Rebuilding Rear Drum Brakes On A Jeep Wrangler YJ – Removal

Remarkably I still had my original rear drum brakes from 1993 on my Jeep Wrangler. I figured the 15 year mark was the time to change them out. This is not a complete overhaul. I didn’t have to rebuild the wheel cylinders just replaced almost all the springs and brake shoes.

Jack up the vehicle and remove the tire being worked on.


Original Drum Brake

Original Drum Brake

Remove the rear adjuster access plug on the rear drum backing plate and back off the star wheel. This allows the brakes to retract.


Rear Adjuster Plug

Rear Adjuster Plug



Accessing Rear Adjuster Plug

Accessing Rear Adjuster Plug


Turning Star Wheel

Turning Star Wheel

Remove the drum. There might be retaining spring nuts that have to come off, but mine didn’t have any.


Drum Removed

Drum Removed


Old Drum Interior

Old Drum Interior

Unhook and remove the return springs from the anchor pin.


Unhooking Return Springs

Unhooking Return Springs


Removing Return Spring

Removing Return Spring
NOTE: The cable guide for the adjuster cable comes off when both return springs are removed.

Remove the adjuster cable from the anchor pin.


Removing Adjuster Cable

Removing Adjuster Cable

Remove the shoe plate guide.


Remove Shoe Plate Guide

Remove Shoe Plate Guide

Disconnect the adjuster tension spring from the adjuster lever.


Disconnecting The Adjuster Tension Spring

Disconnecting The Adjuster Tension Spring

NOTE:Take off the adjuster cable from the adjuster lever if it wasn’t removed in the previous steps. I took mine off when removing it from the anchor pin.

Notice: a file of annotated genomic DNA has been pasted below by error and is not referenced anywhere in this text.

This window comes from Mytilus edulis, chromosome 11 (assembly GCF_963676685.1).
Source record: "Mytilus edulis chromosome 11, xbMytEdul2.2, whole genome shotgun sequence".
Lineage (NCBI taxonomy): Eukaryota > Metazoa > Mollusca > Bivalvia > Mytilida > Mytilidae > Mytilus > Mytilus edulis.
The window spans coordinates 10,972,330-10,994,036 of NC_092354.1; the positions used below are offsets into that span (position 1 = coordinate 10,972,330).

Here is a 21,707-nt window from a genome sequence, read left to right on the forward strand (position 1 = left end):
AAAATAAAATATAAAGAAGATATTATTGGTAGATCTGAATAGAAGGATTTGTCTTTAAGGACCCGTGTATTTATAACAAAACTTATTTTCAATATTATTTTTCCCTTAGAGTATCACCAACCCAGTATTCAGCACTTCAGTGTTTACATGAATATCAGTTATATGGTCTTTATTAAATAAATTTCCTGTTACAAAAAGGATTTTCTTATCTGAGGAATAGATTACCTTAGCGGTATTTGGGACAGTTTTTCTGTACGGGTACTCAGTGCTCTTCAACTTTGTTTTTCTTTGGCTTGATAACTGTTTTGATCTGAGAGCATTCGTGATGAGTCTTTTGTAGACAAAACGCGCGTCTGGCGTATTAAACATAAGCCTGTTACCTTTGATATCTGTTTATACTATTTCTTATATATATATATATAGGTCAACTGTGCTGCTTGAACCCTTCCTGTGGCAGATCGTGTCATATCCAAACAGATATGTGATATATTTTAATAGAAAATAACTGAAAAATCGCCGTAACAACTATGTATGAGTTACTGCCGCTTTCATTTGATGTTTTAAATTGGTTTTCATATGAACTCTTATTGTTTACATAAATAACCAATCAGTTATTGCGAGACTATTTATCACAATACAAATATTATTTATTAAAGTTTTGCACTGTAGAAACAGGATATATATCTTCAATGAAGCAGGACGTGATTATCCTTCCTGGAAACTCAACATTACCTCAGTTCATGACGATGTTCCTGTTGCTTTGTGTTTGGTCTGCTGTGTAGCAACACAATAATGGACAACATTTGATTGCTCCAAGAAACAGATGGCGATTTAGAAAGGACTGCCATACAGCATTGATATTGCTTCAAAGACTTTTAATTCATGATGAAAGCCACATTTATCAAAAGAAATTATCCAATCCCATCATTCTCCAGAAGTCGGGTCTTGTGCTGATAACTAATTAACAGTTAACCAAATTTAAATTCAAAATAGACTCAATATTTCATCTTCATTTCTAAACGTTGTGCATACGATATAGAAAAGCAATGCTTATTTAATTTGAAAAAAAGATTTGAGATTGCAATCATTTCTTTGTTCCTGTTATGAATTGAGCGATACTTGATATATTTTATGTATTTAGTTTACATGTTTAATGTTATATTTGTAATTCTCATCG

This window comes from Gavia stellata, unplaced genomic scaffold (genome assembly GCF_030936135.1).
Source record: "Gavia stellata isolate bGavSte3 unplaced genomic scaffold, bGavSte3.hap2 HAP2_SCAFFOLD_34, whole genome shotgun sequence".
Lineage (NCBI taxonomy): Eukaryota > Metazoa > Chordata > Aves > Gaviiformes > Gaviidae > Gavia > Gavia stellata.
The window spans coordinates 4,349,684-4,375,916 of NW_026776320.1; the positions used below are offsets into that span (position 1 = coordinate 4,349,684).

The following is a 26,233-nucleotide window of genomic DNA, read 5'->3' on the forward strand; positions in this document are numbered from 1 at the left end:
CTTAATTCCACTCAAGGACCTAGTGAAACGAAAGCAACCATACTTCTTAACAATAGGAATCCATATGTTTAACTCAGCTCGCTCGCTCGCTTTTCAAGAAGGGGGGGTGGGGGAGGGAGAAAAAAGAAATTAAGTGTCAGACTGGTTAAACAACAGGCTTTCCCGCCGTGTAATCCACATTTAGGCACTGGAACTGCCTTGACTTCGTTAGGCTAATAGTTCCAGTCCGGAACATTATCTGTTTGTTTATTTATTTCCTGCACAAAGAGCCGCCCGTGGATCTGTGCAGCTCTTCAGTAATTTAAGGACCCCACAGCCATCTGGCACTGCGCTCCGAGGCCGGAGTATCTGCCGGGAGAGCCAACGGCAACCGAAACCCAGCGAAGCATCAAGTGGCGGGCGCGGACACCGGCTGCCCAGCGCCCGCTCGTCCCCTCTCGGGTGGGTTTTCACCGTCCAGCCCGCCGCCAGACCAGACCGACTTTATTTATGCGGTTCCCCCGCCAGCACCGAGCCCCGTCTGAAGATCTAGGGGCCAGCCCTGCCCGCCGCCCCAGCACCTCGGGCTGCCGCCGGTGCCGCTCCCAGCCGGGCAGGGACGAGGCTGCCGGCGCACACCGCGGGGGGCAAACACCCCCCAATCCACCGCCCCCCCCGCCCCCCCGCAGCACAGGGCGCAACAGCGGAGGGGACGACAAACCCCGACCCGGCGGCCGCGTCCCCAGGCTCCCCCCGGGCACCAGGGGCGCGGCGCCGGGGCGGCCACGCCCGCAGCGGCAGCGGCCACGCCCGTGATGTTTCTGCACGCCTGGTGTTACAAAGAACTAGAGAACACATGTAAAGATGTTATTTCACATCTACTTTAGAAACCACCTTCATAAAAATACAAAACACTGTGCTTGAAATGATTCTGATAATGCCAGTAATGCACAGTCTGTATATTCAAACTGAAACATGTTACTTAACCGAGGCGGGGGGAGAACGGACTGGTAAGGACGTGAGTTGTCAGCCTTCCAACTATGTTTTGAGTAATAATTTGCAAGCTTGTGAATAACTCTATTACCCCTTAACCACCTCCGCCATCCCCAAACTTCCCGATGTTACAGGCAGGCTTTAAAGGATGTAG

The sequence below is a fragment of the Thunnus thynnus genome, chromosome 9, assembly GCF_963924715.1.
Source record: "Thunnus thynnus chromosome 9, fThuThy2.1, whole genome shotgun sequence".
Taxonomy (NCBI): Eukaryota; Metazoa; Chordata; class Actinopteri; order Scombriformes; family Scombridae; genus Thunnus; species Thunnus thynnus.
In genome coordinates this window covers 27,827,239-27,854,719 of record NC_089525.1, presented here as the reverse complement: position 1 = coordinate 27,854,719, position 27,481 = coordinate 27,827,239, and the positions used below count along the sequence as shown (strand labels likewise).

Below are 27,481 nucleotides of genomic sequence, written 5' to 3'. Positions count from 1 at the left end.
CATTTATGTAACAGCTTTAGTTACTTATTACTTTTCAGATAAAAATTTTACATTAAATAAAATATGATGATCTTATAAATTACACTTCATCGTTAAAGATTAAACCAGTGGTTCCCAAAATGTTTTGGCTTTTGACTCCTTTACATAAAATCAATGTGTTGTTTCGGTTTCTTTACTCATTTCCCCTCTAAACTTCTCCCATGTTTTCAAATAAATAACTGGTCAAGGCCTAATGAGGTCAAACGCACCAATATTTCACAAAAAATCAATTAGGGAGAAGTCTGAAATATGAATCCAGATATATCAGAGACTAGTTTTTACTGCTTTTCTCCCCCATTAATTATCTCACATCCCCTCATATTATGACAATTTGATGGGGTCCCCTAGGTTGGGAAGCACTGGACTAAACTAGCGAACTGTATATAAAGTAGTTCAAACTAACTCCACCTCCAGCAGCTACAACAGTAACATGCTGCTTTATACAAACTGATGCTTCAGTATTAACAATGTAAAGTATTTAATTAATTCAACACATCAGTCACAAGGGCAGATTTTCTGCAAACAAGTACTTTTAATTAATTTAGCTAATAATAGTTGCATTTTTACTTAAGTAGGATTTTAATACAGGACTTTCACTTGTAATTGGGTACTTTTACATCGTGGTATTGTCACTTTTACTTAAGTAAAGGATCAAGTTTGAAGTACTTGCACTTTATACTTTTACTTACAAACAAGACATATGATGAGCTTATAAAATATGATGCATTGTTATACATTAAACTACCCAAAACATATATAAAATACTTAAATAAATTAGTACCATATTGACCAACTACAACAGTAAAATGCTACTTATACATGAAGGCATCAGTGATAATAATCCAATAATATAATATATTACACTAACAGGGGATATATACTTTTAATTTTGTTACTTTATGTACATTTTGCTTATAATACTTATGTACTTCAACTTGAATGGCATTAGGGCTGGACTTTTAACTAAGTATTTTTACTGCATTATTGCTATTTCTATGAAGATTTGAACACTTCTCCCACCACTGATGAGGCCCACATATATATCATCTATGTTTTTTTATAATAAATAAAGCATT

Remove the adjuster tension spring from the adjuster lever, and remove both from the brake shoe.


Removing Adjuster Tension Lever

Removing Adjuster Tension Lever


Removing Spring From Shoe

Removing Spring From Shoe

Using a pair of needle nose pliers push in, turn and release the brake shoe hold down springs.


Positioning Pliers For Spring Removal

Positioning Pliers For Spring Removal



Push In And Turn To Release

Push In And Turn To Release
NOTE:It might be necessary to push against the hold spring pin from the back of the drum brakes.

Removing the hold down springs and pins allows for the removal of the shoes and adjuster screw assembly. The shoes and screw assembly will come off as one piece.


Hold Down Spring Pin Removed

Hold Down Spring Pin Removed



Old Brake Shoes Removed

Old Brake Shoes Removed

11 thoughts on “Rebuilding Rear Drum Brakes On A Jeep Wrangler YJ – Removal”

  1. Pingback: Adventures In DIY
  2. Great Article for DIY Jeep Wrangler rear brakes! I’m rebuilding a 1994 YJ and my internal parts look just fine – just a good cleaning. How to know when to replace the drums? I’m thinking of blasting what I have and ceramic coating the brake drums for longevity. Thanks. [email protected]